I know both ANTLR and JavaCC have full Java parsers. It should be straightforward to build an AST if they don't already, walk the tree and generate XML from that.
The Java Front end for the DMS Software Reengineering Toolkit parses Java, builds ASTs for it, and has a switch option on the parser to export XML directly.
There's a question about how you might use this in practice. The AST for a programming language isn't really interesting; you can only ask context-free questions.
To form more interesting queries, you usually need a bunch of auxiliary facts, such as the meaning of each symbol use (e.g., a symbol table mapping identifiers to types, and an map from instances to symbol table entries), and possibly data flow (given an assignment, where are the consumers of its result) and call facts (who calls what? complicated by Java's OO properties). If you want to ask a serious question of a "java program" (e.g., a set of cooperating classes) you'll need to collect all this data for a set of files and the cross linkages between them.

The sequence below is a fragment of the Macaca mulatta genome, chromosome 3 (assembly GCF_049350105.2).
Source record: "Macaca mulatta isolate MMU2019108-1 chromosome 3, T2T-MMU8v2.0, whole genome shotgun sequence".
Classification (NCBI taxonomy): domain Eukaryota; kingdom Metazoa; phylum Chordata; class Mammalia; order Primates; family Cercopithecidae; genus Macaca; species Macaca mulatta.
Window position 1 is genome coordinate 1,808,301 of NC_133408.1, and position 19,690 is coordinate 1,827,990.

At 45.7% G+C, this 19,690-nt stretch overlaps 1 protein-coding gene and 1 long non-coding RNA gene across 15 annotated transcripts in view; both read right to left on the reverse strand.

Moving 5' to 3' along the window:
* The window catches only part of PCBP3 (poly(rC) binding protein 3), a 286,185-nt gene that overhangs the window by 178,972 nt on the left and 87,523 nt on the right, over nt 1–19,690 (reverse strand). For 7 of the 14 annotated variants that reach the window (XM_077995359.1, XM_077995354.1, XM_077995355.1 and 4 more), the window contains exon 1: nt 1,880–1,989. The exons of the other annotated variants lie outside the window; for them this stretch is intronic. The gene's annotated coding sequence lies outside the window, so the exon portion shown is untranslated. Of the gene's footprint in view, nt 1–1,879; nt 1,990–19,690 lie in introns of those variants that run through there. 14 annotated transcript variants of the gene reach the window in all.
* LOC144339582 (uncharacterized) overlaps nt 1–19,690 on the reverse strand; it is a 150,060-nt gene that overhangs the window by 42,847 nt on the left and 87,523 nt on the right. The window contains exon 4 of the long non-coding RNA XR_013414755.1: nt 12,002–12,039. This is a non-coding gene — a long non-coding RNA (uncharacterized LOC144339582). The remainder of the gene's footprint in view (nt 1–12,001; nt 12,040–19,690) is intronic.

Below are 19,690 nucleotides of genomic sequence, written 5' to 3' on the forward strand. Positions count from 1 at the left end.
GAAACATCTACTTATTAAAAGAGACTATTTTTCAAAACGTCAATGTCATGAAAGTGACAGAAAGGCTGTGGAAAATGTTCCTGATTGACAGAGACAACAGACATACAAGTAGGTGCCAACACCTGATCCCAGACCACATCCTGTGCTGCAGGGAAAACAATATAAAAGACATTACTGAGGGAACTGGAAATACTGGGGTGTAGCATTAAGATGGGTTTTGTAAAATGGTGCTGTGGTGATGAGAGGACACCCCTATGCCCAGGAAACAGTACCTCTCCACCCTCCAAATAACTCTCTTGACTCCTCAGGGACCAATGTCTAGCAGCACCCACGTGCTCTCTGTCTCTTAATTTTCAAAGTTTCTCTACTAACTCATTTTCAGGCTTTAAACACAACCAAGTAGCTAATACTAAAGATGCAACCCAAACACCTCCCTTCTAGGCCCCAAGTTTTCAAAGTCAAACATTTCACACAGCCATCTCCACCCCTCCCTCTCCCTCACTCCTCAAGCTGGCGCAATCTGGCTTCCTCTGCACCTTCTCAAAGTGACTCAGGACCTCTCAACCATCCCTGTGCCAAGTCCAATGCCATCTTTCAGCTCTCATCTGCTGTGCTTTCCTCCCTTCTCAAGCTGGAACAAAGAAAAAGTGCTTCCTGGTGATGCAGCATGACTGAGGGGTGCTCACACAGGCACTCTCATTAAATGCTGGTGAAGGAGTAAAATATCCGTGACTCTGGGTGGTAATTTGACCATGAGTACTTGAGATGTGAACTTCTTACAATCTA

Simple AST-exporting tools won't provide this kind of information. A tool like DMS's Java front end does, and can handles thousands of files at once.
With all this additional information, queries are harder to write, too. XSLT won't come even close.
EDIT July 2011: Somebody else asked for what Java ASTs looked like; here's a link to an XML output produced directly by DMS for Java: How a AST for an object oriented programming language would look like?